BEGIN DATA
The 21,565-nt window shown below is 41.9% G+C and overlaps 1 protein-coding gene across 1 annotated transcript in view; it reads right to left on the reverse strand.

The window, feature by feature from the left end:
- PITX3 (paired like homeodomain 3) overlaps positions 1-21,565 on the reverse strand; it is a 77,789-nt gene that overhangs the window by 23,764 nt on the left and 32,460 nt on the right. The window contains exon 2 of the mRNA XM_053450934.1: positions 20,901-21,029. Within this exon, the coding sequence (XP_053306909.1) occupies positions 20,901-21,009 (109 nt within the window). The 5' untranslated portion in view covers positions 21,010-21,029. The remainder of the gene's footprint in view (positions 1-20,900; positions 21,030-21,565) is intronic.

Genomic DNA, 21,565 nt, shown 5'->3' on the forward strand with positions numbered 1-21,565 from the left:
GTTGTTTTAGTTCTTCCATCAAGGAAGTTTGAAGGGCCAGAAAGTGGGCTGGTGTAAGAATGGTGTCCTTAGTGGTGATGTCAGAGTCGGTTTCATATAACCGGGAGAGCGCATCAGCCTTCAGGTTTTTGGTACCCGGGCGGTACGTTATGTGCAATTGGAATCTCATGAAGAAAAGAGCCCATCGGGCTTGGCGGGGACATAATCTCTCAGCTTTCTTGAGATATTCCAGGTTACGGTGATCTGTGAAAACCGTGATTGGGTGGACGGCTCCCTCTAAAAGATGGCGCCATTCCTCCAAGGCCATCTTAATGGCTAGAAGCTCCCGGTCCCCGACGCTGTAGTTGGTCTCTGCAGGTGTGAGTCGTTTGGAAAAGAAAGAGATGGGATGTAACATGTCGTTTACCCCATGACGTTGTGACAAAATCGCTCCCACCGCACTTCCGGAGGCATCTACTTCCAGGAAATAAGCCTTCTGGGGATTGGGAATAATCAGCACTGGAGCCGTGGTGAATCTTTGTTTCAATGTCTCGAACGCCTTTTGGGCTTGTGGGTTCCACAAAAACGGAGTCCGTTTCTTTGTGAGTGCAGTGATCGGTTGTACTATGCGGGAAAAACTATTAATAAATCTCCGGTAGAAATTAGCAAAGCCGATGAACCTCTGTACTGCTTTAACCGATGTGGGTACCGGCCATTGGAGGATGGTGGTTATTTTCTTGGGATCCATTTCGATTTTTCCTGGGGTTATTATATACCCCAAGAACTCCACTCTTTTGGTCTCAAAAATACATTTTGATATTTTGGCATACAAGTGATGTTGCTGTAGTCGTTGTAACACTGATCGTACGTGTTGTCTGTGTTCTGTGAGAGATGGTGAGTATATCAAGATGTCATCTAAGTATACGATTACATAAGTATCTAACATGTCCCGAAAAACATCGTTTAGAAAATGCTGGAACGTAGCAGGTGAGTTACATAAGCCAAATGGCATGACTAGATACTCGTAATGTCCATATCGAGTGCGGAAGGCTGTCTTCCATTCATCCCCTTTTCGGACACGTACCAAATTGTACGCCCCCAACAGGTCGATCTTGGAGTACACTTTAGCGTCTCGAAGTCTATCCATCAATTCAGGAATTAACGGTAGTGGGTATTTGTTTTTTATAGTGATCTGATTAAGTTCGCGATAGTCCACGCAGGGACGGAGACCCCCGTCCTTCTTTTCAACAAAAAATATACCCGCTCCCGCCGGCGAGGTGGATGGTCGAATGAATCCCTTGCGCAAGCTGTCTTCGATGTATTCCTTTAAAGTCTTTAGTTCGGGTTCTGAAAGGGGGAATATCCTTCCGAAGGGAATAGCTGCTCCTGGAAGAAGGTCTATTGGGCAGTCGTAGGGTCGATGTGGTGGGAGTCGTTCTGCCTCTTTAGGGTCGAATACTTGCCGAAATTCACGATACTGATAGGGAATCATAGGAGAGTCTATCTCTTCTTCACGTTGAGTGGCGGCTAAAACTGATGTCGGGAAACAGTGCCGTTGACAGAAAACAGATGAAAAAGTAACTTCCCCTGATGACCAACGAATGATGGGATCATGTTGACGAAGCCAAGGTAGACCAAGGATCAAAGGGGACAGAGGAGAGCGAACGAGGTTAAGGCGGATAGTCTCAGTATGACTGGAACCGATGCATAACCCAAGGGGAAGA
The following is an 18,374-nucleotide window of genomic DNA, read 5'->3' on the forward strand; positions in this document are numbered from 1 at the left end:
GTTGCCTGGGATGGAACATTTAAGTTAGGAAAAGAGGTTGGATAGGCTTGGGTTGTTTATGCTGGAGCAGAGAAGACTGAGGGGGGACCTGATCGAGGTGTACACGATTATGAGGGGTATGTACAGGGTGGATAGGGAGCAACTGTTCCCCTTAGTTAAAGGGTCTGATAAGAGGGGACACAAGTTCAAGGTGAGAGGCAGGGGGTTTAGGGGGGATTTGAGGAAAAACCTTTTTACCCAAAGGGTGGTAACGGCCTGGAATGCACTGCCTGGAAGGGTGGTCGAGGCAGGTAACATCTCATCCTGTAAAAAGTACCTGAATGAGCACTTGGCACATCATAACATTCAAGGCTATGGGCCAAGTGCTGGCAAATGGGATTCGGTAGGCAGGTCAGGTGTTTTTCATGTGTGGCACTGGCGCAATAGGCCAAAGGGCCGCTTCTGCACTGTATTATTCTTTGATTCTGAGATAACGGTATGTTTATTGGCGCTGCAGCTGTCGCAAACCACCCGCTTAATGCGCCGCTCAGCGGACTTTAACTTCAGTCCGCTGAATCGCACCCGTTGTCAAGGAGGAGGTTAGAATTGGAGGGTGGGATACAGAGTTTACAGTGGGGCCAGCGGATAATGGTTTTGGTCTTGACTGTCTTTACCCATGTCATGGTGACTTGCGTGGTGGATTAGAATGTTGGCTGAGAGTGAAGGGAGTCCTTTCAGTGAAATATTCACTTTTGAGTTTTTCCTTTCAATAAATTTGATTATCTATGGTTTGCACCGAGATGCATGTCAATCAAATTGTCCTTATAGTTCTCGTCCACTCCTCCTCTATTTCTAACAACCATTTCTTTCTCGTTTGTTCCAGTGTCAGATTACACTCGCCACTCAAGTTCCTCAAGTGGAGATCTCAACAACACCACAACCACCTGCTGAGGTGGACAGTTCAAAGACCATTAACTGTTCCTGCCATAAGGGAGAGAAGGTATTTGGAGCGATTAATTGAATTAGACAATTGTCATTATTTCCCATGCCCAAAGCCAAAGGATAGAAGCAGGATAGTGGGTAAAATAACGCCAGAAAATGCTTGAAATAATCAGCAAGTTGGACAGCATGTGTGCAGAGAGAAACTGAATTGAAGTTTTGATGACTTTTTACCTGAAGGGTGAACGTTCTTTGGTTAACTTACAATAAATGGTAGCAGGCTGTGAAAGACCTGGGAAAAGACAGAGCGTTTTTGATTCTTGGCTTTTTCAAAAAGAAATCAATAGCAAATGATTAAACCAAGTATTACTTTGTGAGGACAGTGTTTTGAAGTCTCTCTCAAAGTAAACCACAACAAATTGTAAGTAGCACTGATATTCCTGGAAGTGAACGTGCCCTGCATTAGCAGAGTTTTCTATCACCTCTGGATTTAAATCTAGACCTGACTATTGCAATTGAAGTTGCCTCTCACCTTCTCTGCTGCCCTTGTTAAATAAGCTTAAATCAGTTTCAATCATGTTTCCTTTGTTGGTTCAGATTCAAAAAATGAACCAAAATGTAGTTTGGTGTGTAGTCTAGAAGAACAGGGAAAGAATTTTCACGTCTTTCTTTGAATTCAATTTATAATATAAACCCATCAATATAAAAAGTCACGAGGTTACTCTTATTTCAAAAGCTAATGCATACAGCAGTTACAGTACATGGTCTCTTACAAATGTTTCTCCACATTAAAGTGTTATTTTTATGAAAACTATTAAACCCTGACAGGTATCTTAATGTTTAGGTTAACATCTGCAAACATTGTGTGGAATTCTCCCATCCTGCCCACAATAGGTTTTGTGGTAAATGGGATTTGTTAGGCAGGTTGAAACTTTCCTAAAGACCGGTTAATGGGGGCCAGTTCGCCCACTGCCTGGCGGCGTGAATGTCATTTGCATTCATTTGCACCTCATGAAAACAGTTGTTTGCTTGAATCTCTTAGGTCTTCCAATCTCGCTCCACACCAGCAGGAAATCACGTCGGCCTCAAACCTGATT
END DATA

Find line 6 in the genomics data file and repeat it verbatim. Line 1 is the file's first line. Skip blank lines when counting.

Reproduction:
The following is an 18,374-nucleotide window of genomic DNA, read 5'->3' on the forward strand; positions in this document are numbered from 1 at the left end: